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The Book of The Thousand Nights And One…
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This particular volume covered (by and large) only two stories. One was an epic battle between the Islamic forces and the Christian forces. It is told largely in a military history fashion, forgoing character development in favor of discussion of military tactics, strategies, and events. It was not the most interesting of stories. The second prominent story in this volume was a romance tale - personally, I think this particular tale could easily be re-worked by Hollywood for modern audiences (a man is betrothed since childhood. His betrothed loves him with all her heart, but he's somewhat oblivious and falls for another woman. The other woman is a bit of a tease and flirt. The betrothed offers the man advice on how to court his love, even though it pains her incredibly - all she wants is his happiness. It isn't until it's too late that the man realizes that he was chasing after the wrong woman.) ( )
  benuathanasia | May 1, 2015 |
Volume 1 Review: The "first night" was a bit of a slog to get through, but it provided all the story set-up, so that's forgivable. The first volume has a good mixture of comedy, adventure, and drama. Much of the comedy is farcical and would lend itself well to a visual performance. The adventure is more or less middling at this point, but the book hasn't yet gotten to its most famous tales of adventure (Ali Baba, Sinbad, etc). The drama is, of course, dramatic, and usual winds up with a humorous or astounding ending. I could do without all the poetry, but what are you gonna do about it? Not like I can complain to the author! ( )
  benuathanasia | Feb 3, 2015 |
c. 1850s- 1880s, and initially published in 1885. It is about Arabian tales, in English translation, in nearly 4,000 pages. As of December 2011, this is the only library recording the inclusion of the entire publication.
  Jwsmith20 | Dec 15, 2011 |
This is probably not the best collection in the world but this is a small selection of stories from the Arabian Nights. Here we have a whole world of magic; men and Djinn; good and evil; trickery and romance. A fascinating glimpse of how that society has been entertained for generations. Burton's translation is old-fashioned but, to me, that adds to the hold that these stories still have for us. ( )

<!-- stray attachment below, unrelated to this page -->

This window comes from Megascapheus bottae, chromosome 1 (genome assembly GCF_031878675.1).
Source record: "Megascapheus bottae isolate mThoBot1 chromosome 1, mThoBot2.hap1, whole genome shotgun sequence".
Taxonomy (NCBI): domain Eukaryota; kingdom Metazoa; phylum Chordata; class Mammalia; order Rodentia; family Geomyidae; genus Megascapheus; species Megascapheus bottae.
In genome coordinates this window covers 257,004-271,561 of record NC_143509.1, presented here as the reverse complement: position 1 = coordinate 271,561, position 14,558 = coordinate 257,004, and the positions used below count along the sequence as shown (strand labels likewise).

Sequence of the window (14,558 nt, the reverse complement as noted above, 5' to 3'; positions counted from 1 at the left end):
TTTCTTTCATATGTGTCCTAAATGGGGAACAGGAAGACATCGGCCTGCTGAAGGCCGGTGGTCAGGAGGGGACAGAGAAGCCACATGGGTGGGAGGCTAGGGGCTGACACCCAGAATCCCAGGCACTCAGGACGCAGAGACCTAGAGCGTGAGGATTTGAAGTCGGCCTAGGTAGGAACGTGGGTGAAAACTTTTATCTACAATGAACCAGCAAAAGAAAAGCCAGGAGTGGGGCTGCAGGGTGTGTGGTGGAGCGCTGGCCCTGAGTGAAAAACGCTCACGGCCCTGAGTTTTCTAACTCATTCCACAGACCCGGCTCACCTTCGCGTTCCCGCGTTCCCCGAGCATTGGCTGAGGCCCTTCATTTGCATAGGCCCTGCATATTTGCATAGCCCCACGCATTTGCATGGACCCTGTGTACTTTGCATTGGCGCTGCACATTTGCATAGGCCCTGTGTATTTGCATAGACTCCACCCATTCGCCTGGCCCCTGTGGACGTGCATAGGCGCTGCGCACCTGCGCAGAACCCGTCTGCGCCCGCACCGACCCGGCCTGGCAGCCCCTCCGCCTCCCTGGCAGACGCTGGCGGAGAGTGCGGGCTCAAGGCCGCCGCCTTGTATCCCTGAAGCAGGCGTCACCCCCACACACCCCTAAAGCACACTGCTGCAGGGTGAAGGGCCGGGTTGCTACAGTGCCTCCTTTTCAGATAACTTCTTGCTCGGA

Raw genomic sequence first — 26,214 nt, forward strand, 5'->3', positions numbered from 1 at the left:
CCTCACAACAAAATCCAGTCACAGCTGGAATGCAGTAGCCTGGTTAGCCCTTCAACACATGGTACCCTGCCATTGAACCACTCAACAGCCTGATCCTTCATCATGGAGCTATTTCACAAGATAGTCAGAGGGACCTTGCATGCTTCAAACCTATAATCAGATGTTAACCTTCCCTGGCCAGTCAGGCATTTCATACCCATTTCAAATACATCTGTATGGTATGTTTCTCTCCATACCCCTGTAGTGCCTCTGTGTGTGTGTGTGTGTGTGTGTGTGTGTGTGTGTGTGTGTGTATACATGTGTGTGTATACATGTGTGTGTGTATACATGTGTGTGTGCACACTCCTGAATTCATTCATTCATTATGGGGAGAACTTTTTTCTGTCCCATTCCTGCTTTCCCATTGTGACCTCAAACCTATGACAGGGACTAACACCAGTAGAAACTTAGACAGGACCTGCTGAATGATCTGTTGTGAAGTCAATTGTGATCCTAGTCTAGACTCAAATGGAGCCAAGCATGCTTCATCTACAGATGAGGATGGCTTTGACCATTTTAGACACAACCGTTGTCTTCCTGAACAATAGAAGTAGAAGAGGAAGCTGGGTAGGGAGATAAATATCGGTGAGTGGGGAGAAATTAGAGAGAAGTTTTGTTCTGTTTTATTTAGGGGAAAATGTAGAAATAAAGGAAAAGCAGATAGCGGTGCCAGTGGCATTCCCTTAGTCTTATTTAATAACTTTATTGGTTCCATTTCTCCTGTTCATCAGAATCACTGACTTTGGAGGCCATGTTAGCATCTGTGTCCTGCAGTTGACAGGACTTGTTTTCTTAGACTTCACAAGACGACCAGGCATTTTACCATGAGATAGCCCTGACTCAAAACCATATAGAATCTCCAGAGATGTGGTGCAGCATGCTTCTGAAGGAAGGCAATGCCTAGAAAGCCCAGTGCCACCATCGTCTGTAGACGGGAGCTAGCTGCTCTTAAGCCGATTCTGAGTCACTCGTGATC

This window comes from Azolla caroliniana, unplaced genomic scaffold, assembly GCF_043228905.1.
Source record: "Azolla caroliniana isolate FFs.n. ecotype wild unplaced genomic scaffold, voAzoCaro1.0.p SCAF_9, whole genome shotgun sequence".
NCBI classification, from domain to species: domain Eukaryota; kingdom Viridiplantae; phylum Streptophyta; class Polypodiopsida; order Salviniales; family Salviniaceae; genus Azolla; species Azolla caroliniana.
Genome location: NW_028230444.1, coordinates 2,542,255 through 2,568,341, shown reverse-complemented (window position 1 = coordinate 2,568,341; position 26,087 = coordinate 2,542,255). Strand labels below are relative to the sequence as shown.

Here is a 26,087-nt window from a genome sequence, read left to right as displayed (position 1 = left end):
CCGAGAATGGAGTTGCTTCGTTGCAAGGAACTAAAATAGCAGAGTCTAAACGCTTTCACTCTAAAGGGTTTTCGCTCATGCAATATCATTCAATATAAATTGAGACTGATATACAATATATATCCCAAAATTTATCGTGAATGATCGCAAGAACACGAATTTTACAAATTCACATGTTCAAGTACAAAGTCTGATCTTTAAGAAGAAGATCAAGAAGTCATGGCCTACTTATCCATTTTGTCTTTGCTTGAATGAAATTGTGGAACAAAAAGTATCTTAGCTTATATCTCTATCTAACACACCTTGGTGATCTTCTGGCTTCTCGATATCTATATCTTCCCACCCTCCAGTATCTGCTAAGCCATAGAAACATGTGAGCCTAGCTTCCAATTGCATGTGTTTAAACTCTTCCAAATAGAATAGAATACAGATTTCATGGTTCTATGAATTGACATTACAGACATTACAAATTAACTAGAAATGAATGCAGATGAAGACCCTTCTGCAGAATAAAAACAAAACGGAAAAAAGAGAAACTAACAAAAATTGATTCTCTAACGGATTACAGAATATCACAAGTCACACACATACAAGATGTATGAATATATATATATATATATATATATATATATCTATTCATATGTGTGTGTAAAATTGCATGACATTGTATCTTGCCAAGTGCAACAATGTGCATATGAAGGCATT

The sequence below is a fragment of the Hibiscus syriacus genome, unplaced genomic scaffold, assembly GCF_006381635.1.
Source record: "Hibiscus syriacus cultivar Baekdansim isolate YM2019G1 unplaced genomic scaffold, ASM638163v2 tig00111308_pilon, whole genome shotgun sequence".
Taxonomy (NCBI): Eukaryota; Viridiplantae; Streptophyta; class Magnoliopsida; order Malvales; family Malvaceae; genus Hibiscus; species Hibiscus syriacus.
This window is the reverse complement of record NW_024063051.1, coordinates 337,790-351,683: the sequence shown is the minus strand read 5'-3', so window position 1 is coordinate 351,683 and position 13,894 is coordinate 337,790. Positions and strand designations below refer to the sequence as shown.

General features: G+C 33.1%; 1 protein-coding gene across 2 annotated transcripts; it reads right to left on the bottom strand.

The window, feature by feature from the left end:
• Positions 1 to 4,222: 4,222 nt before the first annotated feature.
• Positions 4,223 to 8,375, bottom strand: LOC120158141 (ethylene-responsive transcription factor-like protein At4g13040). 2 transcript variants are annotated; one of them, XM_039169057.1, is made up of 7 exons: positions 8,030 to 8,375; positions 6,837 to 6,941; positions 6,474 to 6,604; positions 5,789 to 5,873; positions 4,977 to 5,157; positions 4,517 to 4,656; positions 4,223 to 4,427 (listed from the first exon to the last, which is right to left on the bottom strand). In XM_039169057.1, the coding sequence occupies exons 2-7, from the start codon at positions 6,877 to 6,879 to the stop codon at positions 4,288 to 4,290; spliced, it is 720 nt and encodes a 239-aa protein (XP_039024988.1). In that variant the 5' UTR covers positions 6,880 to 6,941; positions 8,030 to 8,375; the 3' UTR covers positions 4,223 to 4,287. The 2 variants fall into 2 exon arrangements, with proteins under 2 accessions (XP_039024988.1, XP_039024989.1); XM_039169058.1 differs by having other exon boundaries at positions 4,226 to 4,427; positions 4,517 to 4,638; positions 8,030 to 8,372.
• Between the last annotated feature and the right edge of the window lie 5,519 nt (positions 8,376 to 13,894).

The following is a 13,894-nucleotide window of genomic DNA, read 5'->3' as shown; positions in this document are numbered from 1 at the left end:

calm | Mar 21, 2010 |
This review is for the 2005 edition of The Book of the Thousand Nights and One Night by Assouline Publishing, which features a translation by Powys Mathers (although Amazon's data lists the translation as Richard Burton's, that is incorrect). This edition also features stunning illustrations by Leon Carre and beautiful ornamental design by Racim Mohammed. In fact the illustrations are the reason I purchased this book and thought that a review that focused on this might be useful to other readers. The illustrations were originally from an older multi-volume edition published in the 1920s. This "coffee-table book" sized edition only contains about 20 full page colour plates, a sample of the original number, but as the illustrations are linked to the stories selected, and those are just a small sample of the tales, it is understandable. Leon Carre's illustrations are lush, detailed, and exotic. The colours, patterns of the carpets, details of the garden are a feast for the eyes and perfectly portrays the sense of wonder and exoticism the reader envisions while reading the stories. The ornamental designs by Racim Mohammend adorn the pages throughout the book, with particularly elaborate work on the title and first pages of each tale. They match well with Carre's illustrations and add to the richness of this book. The book also comes in a slipcase, which features another full-sized illustration by Carre.
If you are looking for a beautiful illustrated edition of 1001 nights, I highly recommend this book. It is both affordable and gorgeous! ( )
  ParadigmTree | Feb 2, 2010 |
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It is related-but Allah is all wise and all knowing, all powerful and all beneficent-that there was, in tide and show of ancient time and passage of the age and of the moment, a king among the kings of Sasan, in the isles of India and China.
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STOP! This entry is for the complete Burton translation of The Thousand Nights and a Night, WITH terminal essay and footnotes/endnotes, but WITHOUT the Supplemental Nights. This includes the three-book 1962 Heritage Press edition and the six-book 1934 Limited Editions publication. Most other editions are abridgments, and the abridgments have been combined with complete sets due to lack of information from members. Please DO NOT combine this work with abridgments, single volumes, or with sets that include the Supplemental Nights. Please DO NOT combine abridgments with complete works. If you see abridgments and complete sets/editions combined together, please help by separating them. If in doubt, please DO NOT combine. Especially not when combining large numbers of copies. It takes a lot of time and effort to separate and recombine works.
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Includes: Noureddin Ali of Cairo and his son Bedreddin Hassan  -- Kenerezzeman and Budour  -- Ali Shar and Zummurud -- Abu Nowas and the three boys -- Man's dispute with the learned woman.
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